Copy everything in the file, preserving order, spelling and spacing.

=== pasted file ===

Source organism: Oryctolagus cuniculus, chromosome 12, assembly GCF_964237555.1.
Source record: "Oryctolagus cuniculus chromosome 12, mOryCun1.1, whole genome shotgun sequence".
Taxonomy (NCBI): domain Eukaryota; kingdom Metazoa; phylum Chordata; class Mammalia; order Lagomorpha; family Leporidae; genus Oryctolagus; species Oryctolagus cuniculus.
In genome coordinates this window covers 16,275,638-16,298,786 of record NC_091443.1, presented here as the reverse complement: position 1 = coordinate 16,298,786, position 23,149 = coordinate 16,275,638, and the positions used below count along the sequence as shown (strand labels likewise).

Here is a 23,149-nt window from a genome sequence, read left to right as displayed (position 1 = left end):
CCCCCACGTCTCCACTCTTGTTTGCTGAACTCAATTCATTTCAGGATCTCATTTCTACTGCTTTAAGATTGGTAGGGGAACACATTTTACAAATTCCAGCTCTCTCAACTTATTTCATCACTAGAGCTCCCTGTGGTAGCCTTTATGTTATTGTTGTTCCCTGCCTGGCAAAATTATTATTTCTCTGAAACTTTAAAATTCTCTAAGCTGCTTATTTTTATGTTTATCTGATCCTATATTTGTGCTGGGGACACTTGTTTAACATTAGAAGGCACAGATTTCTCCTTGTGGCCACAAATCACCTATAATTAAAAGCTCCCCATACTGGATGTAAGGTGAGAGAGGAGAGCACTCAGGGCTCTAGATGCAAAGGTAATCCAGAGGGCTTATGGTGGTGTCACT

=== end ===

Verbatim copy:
Source organism: Oryctolagus cuniculus, chromosome 12, assembly GCF_964237555.1.
Source record: "Oryctolagus cuniculus chromosome 12, mOryCun1.1, whole genome shotgun sequence".
Taxonomy (NCBI): domain Eukaryota; kingdom Metazoa; phylum Chordata; class Mammalia; order Lagomorpha; family Leporidae; genus Oryctolagus; species Oryctolagus cuniculus.
In genome coordinates this window covers 16,275,638-16,298,786 of record NC_091443.1, presented here as the reverse complement: position 1 = coordinate 16,298,786, position 23,149 = coordinate 16,275,638, and the positions used below count along the sequence as shown (strand labels likewise).

Here is a 23,149-nt window from a genome sequence, read left to right as displayed (position 1 = left end):
CCCCCACGTCTCCACTCTTGTTTGCTGAACTCAATTCATTTCAGGATCTCATTTCTACTGCTTTAAGATTGGTAGGGGAACACATTTTACAAATTCCAGCTCTCTCAACTTATTTCATCACTAGAGCTCCCTGTGGTAGCCTTTATGTTATTGTTGTTCCCTGCCTGGCAAAATTATTATTTCTCTGAAACTTTAAAATTCTCTAAGCTGCTTATTTTTATGTTTATCTGATCCTATATTTGTGCTGGGGACACTTGTTTAACATTAGAAGGCACAGATTTCTCCTTGTGGCCACAAATCACCTATAATTAAAAGCTCCCCATACTGGATGTAAGGTGAGAGAGGAGAGCACTCAGGGCTCTAGATGCAAAGGTAATCCAGAGGGCTTATGGTGGTGTCACT